This photo of the Men’s Civic Club was taken in the home of one of its members in 1975. Though dated after the period of Black Wide-Awake, like this photo of the Book and Garden Club, it captures several men who came to prominence in Wilson’s African-American middle class in the first half of the 20th century.
Seated (all of whom were original members depicted in the 1941 photograph of the club):
This photo, titled “An Early Picture of the Men’s Civic Club,” is in the collection of Wilson’s Freeman Round House Museum. The Civic Club was founded in 1939 to address “the problems and needs (civic, educational and recreational) of the Negroes of greater Wilson — city and county.” The photo probably dates from around 1950. I can only partially name the men depicted. Standing are an unidentified man; Episcopalian priest Rev.Robert J. Johnson; Baptist minister Rev. Fred M. Davis; and an unidentified man. Seated are Camillus L. Darden; an unidentified man; Presbyterian minister Rev. Obra J. Hawkins; and Charles Darden James.
If you can help identify any of these men, please contact me. Thank you.
“By 1939, [George K.] Butterfield and others began advocating for the creation of a more effective organization to fight for the ballot in addition to the NAACP. Joined by doctors J.F. Cowan, I.A. Shade, and D.C. Yancey, funeral home director C.L. Darden, barber shop owner William Hines and others, Butterfield helped create the Men’s Civic Club in the fall of 1939. At the second meeting the men selected their officers. Dr. B.O. Barnes was selected as president; C.L. Spellman, vice-president; M.D. Williams, secretary and C.L Darden treasurer. … The group’s primary objective was to ‘study and support all proposals that we consider beneficial to the Negroes of Wilson.’ Though interested in the benefit of the entire community, the Club specifically concerned itself with ‘the problems and needs (civic, educational and recreational) of the Negroes of greater Wilson — city and county.'”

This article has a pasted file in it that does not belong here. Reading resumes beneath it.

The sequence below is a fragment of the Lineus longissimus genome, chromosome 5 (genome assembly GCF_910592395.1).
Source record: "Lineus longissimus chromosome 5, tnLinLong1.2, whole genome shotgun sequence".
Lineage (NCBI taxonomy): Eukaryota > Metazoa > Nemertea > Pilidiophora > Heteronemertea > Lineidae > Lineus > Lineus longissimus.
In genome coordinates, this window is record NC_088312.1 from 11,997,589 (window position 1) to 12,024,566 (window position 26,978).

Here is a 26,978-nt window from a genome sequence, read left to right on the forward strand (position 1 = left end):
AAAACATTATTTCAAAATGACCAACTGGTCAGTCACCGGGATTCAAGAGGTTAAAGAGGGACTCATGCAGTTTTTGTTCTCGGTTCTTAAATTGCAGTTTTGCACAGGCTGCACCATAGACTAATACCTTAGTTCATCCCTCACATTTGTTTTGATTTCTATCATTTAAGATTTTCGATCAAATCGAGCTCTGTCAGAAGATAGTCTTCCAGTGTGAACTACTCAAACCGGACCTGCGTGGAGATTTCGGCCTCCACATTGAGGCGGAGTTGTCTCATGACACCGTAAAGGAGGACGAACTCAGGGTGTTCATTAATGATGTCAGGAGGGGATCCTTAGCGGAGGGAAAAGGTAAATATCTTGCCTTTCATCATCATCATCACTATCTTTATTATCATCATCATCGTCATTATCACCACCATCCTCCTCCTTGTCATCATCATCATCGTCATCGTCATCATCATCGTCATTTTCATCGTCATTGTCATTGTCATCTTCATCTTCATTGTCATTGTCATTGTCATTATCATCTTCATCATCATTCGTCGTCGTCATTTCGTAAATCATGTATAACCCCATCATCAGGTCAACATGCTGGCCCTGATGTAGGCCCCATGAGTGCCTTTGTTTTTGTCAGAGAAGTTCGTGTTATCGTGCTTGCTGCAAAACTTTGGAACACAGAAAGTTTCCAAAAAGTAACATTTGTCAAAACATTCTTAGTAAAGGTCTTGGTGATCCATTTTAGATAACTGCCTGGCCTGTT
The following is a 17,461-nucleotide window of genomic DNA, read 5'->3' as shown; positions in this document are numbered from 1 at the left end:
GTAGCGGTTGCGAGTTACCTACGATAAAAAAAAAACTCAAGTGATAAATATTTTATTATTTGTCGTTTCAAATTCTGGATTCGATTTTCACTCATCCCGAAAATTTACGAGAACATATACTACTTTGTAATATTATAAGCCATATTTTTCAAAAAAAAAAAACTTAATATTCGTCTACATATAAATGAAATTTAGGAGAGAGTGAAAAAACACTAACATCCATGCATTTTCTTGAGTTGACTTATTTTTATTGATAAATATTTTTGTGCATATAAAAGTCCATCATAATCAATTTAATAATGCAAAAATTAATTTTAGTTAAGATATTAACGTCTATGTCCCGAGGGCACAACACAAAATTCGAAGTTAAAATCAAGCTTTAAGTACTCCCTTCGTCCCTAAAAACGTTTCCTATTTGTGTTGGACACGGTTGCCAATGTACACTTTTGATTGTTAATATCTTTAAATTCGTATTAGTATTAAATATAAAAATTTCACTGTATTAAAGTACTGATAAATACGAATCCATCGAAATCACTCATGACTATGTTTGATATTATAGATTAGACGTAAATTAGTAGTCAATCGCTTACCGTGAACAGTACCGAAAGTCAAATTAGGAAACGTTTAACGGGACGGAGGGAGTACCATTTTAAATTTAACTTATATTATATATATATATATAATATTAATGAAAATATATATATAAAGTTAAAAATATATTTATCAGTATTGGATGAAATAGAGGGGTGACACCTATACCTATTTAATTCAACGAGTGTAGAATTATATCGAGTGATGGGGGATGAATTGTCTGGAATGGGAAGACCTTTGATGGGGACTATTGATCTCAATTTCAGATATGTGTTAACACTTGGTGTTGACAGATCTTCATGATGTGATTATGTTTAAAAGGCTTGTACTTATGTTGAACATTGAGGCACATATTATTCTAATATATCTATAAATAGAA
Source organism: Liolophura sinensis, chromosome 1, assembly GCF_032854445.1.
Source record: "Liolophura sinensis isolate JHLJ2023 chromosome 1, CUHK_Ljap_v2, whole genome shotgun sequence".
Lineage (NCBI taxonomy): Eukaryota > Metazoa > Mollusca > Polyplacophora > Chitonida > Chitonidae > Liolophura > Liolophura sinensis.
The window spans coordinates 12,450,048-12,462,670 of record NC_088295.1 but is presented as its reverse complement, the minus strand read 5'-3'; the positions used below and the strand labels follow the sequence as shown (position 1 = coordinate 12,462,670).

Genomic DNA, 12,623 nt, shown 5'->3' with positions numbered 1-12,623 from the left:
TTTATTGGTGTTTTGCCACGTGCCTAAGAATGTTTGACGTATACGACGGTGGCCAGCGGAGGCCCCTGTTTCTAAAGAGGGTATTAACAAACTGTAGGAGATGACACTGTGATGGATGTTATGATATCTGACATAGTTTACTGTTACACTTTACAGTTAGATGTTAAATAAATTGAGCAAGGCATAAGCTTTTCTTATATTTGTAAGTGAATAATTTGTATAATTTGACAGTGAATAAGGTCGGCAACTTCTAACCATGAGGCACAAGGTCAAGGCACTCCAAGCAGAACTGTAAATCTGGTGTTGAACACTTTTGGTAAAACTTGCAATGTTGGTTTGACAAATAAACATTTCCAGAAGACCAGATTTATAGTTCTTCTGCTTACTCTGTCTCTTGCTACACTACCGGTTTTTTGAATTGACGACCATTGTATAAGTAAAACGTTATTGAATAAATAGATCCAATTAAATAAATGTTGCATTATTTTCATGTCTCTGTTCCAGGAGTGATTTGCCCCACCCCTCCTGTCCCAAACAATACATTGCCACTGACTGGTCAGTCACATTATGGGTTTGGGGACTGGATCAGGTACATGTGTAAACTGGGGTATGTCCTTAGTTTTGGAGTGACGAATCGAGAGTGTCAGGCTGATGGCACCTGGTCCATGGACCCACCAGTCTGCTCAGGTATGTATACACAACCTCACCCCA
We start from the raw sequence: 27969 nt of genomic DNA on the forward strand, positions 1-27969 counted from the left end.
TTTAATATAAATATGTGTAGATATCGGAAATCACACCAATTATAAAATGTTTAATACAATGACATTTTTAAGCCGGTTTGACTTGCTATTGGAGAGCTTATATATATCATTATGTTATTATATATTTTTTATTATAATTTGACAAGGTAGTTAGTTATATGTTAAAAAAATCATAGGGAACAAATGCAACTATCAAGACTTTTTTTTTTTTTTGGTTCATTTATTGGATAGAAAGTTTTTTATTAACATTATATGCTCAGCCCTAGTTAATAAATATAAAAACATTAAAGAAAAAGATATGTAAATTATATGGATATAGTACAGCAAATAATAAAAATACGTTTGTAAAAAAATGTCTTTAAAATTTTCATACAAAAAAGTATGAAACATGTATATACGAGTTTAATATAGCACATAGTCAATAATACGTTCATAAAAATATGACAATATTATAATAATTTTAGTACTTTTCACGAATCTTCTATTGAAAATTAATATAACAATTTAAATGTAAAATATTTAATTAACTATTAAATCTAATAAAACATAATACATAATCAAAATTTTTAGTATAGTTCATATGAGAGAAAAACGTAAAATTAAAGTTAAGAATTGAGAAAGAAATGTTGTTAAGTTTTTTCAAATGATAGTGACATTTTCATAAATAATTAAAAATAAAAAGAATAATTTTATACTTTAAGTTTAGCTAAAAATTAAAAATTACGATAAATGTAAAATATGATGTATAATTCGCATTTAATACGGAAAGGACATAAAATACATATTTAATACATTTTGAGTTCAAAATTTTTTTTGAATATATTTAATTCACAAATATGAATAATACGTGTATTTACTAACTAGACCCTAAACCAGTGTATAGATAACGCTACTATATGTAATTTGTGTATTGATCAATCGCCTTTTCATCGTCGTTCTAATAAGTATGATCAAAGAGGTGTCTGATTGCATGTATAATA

This photograph was published in the 2 July 1976 edition of the Wilson Daily Times. Though undated, it most likely was taken at an early meeting of the Men’s Civic Club and certainly before the end of 1941, when two of the men depicted passed away.